I'm trying the following and its failing with an error. I've tried to run it from Python shell/from a script/ on the windows console by invoking python on console. Nothing seems to work. Always the same error.

from subprocess import call
>>>pat = "d:\info2.txt"

>>> call(["type",pat])

>>>Traceback (most recent call last):
  File "<pyshell#56>", line 1, in <module>
  File "C:\Python27\lib\subprocess.py", line 493, in call
    return Popen(*popenargs, **kwargs).wait()
  File "C:\Python27\lib\subprocess.py", line 679, in __init__
    errread, errwrite)
  File "C:\Python27\lib\subprocess.py", line 893, in _execute_child
WindowsError: [Error 2] The system cannot find the file specified

does anyone know what is wrong here.!!???

even the simple call(["date"]] without any arguements also fails with the same error.

I'm using : Python 2.72 32bit version on a windows 7 machine.

  • 1
    what is call in your example? please include your imports? Assuming you mean the function from the subprocess package, I can't reproduce your error, since call(["data"]) works perfectly fine on my system. What are your python version, os, and stuff like that? – David Zwicker Mar 2 '12 at 10:41
  • 1
    Here are the details you asked for : Yes, call is the function in subprocess. I've made the necessary edits now above. hope the situation is clear now. – Vinayaka Mar 2 '12 at 10:49
  • @David Zwicker: The DOS command date exists on Windows, it displays or sets the date. – BioGeek Mar 2 '12 at 12:01

Add shell=True to call:

>>> import subprocess
>>> subprocess.call('dir', shell=True)

As you see, it gives as value the return code, not the output of dir. Also, it waits till the command completes, so doing

>>> subprocess.call('date', shell=True)

will wait for you to enter a new date.

edit: If you want to capture the output, use subprocess.check_output. The DOS command type for example prints out the contents of a file. So, suppose that your file info2.txt contains your username, you would do:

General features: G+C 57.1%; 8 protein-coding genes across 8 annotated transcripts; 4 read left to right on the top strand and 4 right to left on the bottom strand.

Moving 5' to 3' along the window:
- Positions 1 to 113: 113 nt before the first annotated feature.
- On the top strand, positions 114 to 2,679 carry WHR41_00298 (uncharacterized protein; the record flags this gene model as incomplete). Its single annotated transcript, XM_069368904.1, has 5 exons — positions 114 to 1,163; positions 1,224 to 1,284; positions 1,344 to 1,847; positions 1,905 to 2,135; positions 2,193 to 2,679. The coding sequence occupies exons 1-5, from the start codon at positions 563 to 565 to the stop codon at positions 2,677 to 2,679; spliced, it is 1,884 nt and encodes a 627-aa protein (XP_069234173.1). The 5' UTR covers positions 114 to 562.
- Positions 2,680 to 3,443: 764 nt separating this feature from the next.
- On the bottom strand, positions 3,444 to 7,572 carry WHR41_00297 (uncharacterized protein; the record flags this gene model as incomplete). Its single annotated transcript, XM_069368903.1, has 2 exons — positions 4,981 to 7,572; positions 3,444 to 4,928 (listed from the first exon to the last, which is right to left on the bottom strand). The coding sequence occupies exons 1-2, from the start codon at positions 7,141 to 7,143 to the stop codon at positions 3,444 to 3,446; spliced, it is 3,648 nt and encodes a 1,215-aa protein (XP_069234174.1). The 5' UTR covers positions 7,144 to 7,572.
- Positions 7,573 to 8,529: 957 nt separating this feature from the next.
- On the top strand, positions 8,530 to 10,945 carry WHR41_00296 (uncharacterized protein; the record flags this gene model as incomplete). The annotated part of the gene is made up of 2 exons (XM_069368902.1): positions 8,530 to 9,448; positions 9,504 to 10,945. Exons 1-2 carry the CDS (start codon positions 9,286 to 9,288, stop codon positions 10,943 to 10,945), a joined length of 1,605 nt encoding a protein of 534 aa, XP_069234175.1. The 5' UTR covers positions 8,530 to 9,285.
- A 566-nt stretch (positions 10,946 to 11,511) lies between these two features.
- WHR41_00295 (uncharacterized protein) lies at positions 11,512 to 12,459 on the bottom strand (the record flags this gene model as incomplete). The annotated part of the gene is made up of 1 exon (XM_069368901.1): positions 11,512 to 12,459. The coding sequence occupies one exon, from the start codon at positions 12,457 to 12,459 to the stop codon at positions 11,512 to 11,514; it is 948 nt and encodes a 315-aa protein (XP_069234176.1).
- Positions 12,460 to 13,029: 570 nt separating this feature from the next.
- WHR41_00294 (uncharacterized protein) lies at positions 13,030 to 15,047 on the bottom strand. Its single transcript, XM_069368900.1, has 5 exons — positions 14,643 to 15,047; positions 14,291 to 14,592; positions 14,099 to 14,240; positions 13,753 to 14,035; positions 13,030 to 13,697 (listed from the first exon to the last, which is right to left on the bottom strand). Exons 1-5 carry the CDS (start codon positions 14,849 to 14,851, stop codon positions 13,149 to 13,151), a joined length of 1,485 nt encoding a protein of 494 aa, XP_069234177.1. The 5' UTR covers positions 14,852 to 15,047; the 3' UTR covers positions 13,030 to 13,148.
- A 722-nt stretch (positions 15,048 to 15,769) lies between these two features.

>>> import subprocess
>>> path = r'd:\info2.txt'
>>> output = subprocess.check_output(['type', path], shell=True)
>>> print output

For all the ways to call external commands in Python, see this comprehensive overview to a related question, for more about subprocess specifically, see this article by Doug Hellmann.

  • Thank you @BioGeek that was helpful. Its helps me solve the problem of the error, but doesn't help me with the main cause. All I wanted to do was type a file out to the cmd console. – Vinayaka Mar 2 '12 at 11:22
  • What do you mean by type a file out to the cmd console? If you want to use the DOS command type to capture the contents of a file, see my edit. If you want something else, please clarify. – BioGeek Mar 2 '12 at 11:37
  • NO, I've got the solution now. THank for your help @BioGeek – Vinayaka Mar 8 '12 at 11:43
  • 3
    +Vinu, so what was the solution? – Nakilon Apr 29 '13 at 15:56
  • @BioGeek while running in Python shell, subprocess.call('dir', shell=True) gives the output also along with return code.. am I missing something??? – DevC Mar 12 '14 at 11:43

The 'type' command doesn't run because it's an internal command - internal to the command interpreter/shell called CMD.EXE. You have to call "cmd.exe type filename" instead. The exact code is:

call(['cmd','/C type abc.txt'])
pat = "d:\info2.txt"

In Python and most other programming languages, \ is an escape character, which is not included in a string unless doubled. Either use a raw string or escape the escape character:

pat = "d:\\info2.txt"
  • Thanks for your reply, I tried that too. Its not working either. I would like to draw your attention to : call(["date"]) is also failing with the same error. – Vinayaka Mar 2 '12 at 10:30

Escape the \ with \\:

pat = "d:\\info2.txt"

or use "raw" strings:

pat = r"d:\info2.txt"
  • Thanks for your reply, I tried that too. Its not working either. I would like to draw your attention to : call(["date"]) is also failing with the same error – Vinayaka Mar 2 '12 at 10:31

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